At this session Bernie and his alternate coach were running stickhandling drills, using a series of pylons. These drills were being run in a north – south pattern down the ice. I made some notes from the session’s and the rest of the trip. Of course the first person I wanted to share these ideas with when I got back was Ray. I remember we got some ice at CAC arena in Edmonton. When we were getting ready to go on the ice, I started throwing out pylons for the drills I was working on and wanted to show Ray what I had learned.

Ray’s input was so important to me, but I wanted his personal touch for working through this sequence of drills. Well Ray was lighting up inside I could see it. His infectious laugh filled the rink as he started demonstrating these drills. I’m sure it was like watching Picasso paint, watching Ray was pure art. His ability and skill with a puck was undeniably magical…Then all of the sudden, he leaves the ice and I watch him rummage through broken sticks that were in a barrel by the boards. I’m thinking what the…yelling at him “what are you doing?”. He comes back and throws the collection of broken sticks on the ice. One by one he starts placing the sticks in front of each of the pylons. They were placed strategically in a way that created more width (diagonally), or what I learned that day “more Range” to the move.

All of this evolved into hundreds even thousands of hours spent working on the ice together, on what I would now call Ray’s Stickhandling Sequence. Those broken sticks advanced into different lengths of 2×2 boards that were left at the rink for the Academy’s. The stickhandling sequence was broken down into a series of about 20 different moves. All of these moves were given names such as “ “. If Ray was on the ice, he was the one to demo every move of the day. I will always cherish watching Ray in the zone in these sessions, watching every level of player from the NHL to lower levels look at him in awe, as they watch him work his art.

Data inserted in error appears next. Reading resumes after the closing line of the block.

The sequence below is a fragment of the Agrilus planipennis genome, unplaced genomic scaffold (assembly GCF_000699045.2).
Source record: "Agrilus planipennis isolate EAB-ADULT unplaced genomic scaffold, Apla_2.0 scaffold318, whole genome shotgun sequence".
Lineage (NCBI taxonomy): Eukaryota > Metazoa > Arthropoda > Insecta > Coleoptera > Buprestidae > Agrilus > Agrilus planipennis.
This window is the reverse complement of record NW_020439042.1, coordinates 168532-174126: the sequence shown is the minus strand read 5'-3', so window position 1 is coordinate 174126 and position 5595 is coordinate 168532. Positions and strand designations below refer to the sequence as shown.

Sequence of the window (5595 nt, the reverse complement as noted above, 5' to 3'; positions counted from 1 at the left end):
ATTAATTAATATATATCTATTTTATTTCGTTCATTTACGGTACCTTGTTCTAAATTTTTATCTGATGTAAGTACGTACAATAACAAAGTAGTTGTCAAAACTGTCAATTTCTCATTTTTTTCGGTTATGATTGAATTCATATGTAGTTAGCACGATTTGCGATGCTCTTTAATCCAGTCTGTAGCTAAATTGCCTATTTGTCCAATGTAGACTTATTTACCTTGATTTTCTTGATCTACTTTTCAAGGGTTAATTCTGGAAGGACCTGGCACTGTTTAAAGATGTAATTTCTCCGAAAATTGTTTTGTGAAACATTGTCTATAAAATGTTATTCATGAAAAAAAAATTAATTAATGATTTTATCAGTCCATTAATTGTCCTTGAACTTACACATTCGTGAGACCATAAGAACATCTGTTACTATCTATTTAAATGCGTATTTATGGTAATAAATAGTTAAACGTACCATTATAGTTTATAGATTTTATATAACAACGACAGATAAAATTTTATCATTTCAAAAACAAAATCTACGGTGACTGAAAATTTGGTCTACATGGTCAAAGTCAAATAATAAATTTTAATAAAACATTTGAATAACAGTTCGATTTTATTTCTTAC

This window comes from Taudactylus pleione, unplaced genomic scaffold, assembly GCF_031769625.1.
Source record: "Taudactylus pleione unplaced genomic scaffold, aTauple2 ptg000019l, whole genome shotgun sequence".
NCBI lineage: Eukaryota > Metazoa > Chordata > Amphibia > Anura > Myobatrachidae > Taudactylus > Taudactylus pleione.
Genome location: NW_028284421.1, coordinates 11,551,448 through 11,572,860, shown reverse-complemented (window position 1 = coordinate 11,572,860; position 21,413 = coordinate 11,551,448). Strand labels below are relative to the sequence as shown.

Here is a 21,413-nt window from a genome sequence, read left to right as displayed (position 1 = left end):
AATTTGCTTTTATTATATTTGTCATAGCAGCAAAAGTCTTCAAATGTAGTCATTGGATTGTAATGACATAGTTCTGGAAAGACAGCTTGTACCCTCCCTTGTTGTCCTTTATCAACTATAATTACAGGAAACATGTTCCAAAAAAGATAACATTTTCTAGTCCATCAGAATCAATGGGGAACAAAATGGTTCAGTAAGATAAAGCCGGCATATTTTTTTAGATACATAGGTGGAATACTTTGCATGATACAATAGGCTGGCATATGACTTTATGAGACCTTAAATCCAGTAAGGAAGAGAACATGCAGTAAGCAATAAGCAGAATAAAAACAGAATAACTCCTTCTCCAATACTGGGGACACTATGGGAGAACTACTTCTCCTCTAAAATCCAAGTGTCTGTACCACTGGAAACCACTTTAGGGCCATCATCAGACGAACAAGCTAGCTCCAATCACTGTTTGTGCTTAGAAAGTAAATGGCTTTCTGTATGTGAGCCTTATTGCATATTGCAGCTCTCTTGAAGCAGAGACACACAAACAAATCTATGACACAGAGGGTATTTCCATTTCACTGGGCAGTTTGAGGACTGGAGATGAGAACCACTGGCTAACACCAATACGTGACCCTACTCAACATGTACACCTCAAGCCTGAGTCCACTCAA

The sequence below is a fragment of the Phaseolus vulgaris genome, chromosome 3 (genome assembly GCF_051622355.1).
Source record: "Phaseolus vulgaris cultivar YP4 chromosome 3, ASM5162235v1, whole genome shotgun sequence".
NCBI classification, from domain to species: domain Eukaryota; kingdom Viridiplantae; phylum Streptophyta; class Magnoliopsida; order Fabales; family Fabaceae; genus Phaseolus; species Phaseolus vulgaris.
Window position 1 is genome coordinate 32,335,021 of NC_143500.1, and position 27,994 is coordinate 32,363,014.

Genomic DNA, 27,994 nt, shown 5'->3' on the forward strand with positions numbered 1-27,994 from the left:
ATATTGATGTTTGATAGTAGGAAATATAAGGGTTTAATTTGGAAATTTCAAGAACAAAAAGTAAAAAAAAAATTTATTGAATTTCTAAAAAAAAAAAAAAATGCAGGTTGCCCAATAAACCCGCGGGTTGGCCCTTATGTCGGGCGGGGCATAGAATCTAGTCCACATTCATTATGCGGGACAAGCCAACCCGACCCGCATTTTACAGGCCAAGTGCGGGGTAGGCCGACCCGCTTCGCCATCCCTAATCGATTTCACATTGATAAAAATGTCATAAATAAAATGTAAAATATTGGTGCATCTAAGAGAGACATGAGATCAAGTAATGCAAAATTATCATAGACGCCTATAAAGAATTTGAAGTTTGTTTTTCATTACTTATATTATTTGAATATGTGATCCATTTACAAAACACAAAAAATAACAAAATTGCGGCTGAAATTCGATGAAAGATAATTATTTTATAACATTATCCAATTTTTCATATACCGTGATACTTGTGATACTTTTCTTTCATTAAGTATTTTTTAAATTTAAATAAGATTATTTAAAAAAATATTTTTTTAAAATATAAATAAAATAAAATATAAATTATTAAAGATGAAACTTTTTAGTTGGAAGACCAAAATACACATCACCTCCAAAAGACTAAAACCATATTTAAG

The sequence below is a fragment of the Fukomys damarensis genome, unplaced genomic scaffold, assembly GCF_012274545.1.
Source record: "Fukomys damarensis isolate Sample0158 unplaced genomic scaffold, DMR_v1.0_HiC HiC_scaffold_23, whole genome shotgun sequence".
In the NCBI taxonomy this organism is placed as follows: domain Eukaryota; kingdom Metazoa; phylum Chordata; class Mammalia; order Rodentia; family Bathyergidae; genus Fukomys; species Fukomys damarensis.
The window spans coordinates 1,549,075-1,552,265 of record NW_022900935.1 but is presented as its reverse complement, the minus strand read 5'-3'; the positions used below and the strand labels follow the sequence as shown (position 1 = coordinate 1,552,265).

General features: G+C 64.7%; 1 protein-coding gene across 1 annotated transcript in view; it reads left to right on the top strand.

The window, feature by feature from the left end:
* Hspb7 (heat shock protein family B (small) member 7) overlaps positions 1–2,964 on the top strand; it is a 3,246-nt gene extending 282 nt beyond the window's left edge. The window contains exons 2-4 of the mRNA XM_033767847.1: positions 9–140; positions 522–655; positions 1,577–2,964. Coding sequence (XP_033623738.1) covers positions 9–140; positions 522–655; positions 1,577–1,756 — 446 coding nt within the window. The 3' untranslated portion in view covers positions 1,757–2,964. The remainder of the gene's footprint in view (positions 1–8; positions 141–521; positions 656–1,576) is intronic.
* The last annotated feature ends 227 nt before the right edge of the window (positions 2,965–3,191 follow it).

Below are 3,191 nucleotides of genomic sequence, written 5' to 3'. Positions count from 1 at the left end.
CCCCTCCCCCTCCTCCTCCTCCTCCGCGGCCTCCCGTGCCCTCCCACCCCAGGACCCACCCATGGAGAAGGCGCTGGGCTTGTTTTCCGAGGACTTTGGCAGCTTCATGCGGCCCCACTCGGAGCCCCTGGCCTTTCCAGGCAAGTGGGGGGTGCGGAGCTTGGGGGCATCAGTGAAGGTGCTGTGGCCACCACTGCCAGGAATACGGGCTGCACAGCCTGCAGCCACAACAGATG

“I watched Gretzky and Lemieux and I just did whatever they did.”

Our coaching relationship went to another level in the 2nd area where Ray was on another level of thinking, relating, and teaching. That area was the art and science of Goal-Scoring. Until I met Ray, I, like many other coaches always thought, either you have the gift of scoring or you don’t. Like it was something the hockey gods blessed you with, or they didn’t. Ray proved that it was an art, but in fact an art that could be taught and learned. I remember countless meetings discussing the topic and hours watching him demo techniques that every player and parents would appreciate watching and learning. We got to the point where our camps were specifically broken into position specific goal-scoring techniques. These camps became very popular and soon many clients wanted one on one sessions with Ray to work on Goal-Scoring specifics. I asked Ray once “how did you learn all this stuff?”…with a quick chuckle he said “I watched Gretzky and Lemieux and I just did whatever they did.” That answer led to us referencing the term “Modeling” being able to watch a technique and then practicing it.

This is why Ray’s expert demoing technique played a huge role in teaching players the techniques to score. Ray truly loved to score goals. It didn’t matter if he was demonstrating on a NHL goalie or a U10 goalie. After Ray scored he always gave a big belly laugh and his hair would always be a bit messed up, didn’t matter…he scored. Ray was always diligent and passionate about tracking players he worked with. He tracked assists & goals where they were in team scoring as well as in the league. I’m writing this article in January of 2023 and four players from the Canadian World Junior roster would have participated in camps with either Ray or myself. Dylan Guenther spent hundreds of hours with Ray working on these techniques. Ray’s prodigy list is impressive and he is greatly missed.

Ray, before his passing worked in two Hockey Academy’s in Edmonton along with the TEAM Alberta Brick program, numerous camps including ours and in all hundreds of other players.
It’s now important to remember Ray’s legacy and that our RP43 Advanced Goal-Scoring course was designed in memory of Ray.

Thanks for everything my friend…
In memory of Coach Ray Podloski